LORINC: What’s the big idea behind Housing Now?

John Tory’s executive committee convenes today to consider, among other items, the fleshed out implementation strategy for the first phase of his Housing Now plan, launched in December and following from his election pledge to build 40,000 affordable units over the next twelve years.

The plan calls for the construction of about 10,000 units on 11 city-owned parcels. About two-thirds will be rentals, and 50% of those – 3,700 – will have rents set at 80% of Toronto’s average. The report proposes priming the development pump with all sorts of tax and levy breaks totaling an estimated $280 million over a century. (The program before council represents one quarter of what Tory promised.)

All great news, of course, but my question is, what exactly changed that caused the municipality and the mayor to suddenly pull this rabbit out of the hat?

The answer, to be clear, is not the election, although Tory’s mandate clearly prompted him to deputize city officials to take swift action.

The true explanation is that absolutely nothing changed between the end of the last council and the beginning of this one. The underlying social issues are long-standing. The city lands have been sitting there since time immemorial. The planning and financial tools all exist. So we should all reflect on the fact that the city had – and almost surely still has – abundant resources with which to take action on the housing file; the only thing that was missing was the political will to do so.

Having left the gate with an apparent head of steam, Tory and his housing team will have to methodically tackle all the normal course bureaucratic challenges to ensure this ambitious affordable housing plan doesn’t lose momentum, as happened to the Open Door strategy, which the city launched with much fanfare after the 2014 election and has dramatically under-performed.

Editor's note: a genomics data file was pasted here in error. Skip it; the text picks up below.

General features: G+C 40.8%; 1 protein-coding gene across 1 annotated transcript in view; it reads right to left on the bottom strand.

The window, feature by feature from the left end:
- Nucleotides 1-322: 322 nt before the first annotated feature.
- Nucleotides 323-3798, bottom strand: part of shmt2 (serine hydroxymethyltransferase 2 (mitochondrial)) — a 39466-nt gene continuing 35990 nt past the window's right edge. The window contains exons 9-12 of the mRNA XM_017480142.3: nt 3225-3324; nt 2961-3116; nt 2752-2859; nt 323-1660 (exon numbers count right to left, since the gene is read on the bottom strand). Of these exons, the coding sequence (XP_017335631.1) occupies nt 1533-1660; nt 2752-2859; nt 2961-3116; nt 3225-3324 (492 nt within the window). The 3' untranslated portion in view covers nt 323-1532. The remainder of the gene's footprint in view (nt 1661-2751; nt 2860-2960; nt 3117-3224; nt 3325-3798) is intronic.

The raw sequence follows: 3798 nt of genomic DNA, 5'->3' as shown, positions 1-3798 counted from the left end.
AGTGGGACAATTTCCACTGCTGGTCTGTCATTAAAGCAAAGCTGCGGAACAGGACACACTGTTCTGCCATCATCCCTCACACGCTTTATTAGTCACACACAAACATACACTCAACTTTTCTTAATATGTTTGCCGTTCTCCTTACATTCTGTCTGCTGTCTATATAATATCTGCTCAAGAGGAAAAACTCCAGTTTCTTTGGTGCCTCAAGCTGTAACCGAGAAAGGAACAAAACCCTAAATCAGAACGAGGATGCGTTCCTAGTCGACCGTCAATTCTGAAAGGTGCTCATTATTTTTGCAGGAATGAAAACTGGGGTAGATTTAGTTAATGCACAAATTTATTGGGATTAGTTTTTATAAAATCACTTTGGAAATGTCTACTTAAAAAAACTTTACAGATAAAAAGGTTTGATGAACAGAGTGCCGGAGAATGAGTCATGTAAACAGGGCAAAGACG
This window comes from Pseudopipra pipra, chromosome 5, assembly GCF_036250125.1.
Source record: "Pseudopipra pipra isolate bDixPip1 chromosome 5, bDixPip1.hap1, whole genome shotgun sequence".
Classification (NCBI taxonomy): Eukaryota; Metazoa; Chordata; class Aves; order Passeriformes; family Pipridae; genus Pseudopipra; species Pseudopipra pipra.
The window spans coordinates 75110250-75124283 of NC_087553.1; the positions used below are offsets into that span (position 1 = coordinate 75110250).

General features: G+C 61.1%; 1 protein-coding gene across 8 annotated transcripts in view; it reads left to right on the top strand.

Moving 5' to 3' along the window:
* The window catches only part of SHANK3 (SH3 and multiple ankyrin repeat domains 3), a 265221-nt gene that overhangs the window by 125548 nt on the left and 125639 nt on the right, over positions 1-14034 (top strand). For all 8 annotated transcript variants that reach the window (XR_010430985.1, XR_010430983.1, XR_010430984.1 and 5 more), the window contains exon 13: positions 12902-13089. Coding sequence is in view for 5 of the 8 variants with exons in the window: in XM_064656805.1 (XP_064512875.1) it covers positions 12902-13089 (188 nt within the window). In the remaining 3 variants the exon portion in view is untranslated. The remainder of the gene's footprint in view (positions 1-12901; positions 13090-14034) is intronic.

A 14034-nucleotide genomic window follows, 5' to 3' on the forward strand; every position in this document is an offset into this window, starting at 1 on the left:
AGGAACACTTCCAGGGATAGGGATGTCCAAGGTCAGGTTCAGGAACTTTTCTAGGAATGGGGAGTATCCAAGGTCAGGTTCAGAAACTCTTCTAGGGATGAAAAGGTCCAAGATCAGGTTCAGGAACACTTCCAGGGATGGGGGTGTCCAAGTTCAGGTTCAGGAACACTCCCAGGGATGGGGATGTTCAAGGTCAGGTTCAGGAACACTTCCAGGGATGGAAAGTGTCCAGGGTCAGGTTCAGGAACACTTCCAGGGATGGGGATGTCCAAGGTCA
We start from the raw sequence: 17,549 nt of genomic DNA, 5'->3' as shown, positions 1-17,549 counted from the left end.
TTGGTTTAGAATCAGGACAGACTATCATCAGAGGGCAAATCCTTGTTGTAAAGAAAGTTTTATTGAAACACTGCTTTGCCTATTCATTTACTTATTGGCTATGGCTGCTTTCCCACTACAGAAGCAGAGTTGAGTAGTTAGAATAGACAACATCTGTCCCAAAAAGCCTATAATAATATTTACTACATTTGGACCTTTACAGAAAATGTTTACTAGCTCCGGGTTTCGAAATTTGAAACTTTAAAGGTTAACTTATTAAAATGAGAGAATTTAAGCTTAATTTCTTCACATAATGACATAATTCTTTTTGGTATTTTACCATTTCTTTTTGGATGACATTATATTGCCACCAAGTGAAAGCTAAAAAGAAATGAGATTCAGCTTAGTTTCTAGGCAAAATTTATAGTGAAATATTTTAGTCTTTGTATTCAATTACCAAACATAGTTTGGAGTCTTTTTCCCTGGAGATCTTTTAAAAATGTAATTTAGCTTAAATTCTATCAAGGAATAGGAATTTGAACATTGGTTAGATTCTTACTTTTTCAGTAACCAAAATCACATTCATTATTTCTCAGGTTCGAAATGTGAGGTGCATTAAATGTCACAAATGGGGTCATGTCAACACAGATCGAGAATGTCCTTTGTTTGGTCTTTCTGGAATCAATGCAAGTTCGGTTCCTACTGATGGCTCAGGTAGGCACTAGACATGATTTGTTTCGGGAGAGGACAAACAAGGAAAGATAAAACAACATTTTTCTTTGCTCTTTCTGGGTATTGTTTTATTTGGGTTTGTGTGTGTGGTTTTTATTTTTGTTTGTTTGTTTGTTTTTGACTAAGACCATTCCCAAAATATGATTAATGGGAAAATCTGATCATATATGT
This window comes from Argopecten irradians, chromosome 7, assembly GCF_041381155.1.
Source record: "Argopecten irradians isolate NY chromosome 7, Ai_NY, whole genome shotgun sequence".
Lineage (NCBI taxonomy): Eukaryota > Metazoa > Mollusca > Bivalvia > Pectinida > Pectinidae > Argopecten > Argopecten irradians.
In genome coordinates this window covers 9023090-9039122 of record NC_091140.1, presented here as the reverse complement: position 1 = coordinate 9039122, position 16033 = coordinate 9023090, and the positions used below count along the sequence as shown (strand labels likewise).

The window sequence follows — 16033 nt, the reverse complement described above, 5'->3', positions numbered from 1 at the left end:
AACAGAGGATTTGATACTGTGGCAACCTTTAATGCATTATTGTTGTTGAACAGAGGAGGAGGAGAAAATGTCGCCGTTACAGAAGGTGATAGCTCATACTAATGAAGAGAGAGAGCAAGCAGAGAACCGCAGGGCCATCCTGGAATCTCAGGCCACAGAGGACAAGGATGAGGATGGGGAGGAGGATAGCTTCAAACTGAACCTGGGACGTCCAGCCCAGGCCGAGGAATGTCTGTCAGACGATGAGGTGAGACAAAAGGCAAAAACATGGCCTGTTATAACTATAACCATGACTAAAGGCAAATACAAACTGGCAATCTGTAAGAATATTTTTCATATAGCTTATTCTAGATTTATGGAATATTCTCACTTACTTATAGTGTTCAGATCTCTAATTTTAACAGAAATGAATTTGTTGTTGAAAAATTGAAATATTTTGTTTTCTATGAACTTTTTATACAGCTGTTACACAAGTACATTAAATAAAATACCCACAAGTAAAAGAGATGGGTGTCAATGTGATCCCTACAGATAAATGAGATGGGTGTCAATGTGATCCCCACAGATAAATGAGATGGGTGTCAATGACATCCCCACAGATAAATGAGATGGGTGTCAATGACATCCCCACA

These obstacles include rear-guard actions and councillor nit-picking (e.g., complaints about the loss of suburban parking lots, as reported yesterday by the CBC), and an ebbing of resolve about the financial incentives proposed. Indeed, Tory may have to wrap his head around finding new resources of tax revenue to make up the difference. I’m encouraged that the Housing Now package includes funding for a dedicated implementation team. But Tory can’t just sit back and assume it will all go swimmingly from here on; he’s got to bring the council fussbudgets to heel.

Beyond all the political/logistical minutiae, it seems to me there’s whole other layer to this undertaking that the city, the mayor and council mustn’t neglect, which is the Big Idea that animates the whole exercise and gives it a source of momentum beyond whatever council or the mayor’s office chooses to engineer.

The first wave of Toronto Community Housing revitalizations (Regent Park, Alexandra Park, etc.) emerged in the early 2000s from a somewhat sly recognition that the city could essentially kill two birds with one stone: re-develop derelict social housing and trigger private development using a financial formula that looked great on paper but hasn’t worked out quite so neatly in practice. In the main, these projects — inspired by similar exercises in places like Chicago – were driven by a pragmatic conviction about the virtues of public private partnerships.

The 11 Housing Now sites – and the others that may follow if Tory comes through on the 40,000 unit promise — don’t have current inhabitants, nor are they bursting with unrealized market value, as was the case with both Regent Park and Alexandra Park.